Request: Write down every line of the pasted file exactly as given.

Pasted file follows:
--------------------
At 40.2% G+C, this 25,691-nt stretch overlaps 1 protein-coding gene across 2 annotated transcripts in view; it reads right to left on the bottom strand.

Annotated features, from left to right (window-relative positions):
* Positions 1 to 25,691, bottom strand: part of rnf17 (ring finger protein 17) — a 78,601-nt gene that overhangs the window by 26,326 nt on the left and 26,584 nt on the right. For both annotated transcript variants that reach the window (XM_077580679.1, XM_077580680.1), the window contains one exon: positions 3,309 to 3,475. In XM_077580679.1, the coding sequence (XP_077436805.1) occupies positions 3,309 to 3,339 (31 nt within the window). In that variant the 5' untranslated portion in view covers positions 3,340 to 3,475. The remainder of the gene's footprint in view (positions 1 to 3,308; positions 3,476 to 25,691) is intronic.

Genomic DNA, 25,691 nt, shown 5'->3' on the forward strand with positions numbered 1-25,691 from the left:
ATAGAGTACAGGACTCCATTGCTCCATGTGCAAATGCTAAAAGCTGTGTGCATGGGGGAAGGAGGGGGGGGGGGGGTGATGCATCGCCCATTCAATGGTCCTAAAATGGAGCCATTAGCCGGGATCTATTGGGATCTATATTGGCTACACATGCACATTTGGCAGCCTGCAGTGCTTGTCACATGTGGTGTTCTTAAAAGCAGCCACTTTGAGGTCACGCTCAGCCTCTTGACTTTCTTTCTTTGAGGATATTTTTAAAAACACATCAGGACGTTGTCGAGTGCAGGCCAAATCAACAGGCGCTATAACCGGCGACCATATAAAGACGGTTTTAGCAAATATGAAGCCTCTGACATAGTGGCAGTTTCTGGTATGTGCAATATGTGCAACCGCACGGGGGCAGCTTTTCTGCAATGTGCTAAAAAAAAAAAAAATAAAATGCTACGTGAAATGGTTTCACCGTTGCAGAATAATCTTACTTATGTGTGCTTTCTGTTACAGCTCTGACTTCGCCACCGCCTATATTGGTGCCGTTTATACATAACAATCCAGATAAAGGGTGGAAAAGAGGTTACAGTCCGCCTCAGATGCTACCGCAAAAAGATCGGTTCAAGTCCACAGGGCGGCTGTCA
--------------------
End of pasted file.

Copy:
At 40.2% G+C, this 25,691-nt stretch overlaps 1 protein-coding gene across 2 annotated transcripts in view; it reads right to left on the bottom strand.

Annotated features, from left to right (window-relative positions):
* Positions 1 to 25,691, bottom strand: part of rnf17 (ring finger protein 17) — a 78,601-nt gene that overhangs the window by 26,326 nt on the left and 26,584 nt on the right. For both annotated transcript variants that reach the window (XM_077580679.1, XM_077580680.1), the window contains one exon: positions 3,309 to 3,475. In XM_077580679.1, the coding sequence (XP_077436805.1) occupies positions 3,309 to 3,339 (31 nt within the window). In that variant the 5' untranslated portion in view covers positions 3,340 to 3,475. The remainder of the gene's footprint in view (positions 1 to 3,308; positions 3,476 to 25,691) is intronic.

Genomic DNA, 25,691 nt, shown 5'->3' on the forward strand with positions numbered 1-25,691 from the left:
ATAGAGTACAGGACTCCATTGCTCCATGTGCAAATGCTAAAAGCTGTGTGCATGGGGGAAGGAGGGGGGGGGGGGGTGATGCATCGCCCATTCAATGGTCCTAAAATGGAGCCATTAGCCGGGATCTATTGGGATCTATATTGGCTACACATGCACATTTGGCAGCCTGCAGTGCTTGTCACATGTGGTGTTCTTAAAAGCAGCCACTTTGAGGTCACGCTCAGCCTCTTGACTTTCTTTCTTTGAGGATATTTTTAAAAACACATCAGGACGTTGTCGAGTGCAGGCCAAATCAACAGGCGCTATAACCGGCGACCATATAAAGACGGTTTTAGCAAATATGAAGCCTCTGACATAGTGGCAGTTTCTGGTATGTGCAATATGTGCAACCGCACGGGGGCAGCTTTTCTGCAATGTGCTAAAAAAAAAAAAAATAAAATGCTACGTGAAATGGTTTCACCGTTGCAGAATAATCTTACTTATGTGTGCTTTCTGTTACAGCTCTGACTTCGCCACCGCCTATATTGGTGCCGTTTATACATAACAATCCAGATAAAGGGTGGAAAAGAGGTTACAGTCCGCCTCAGATGCTACCGCAAAAAGATCGGTTCAAGTCCACAGGGCGGCTGTCA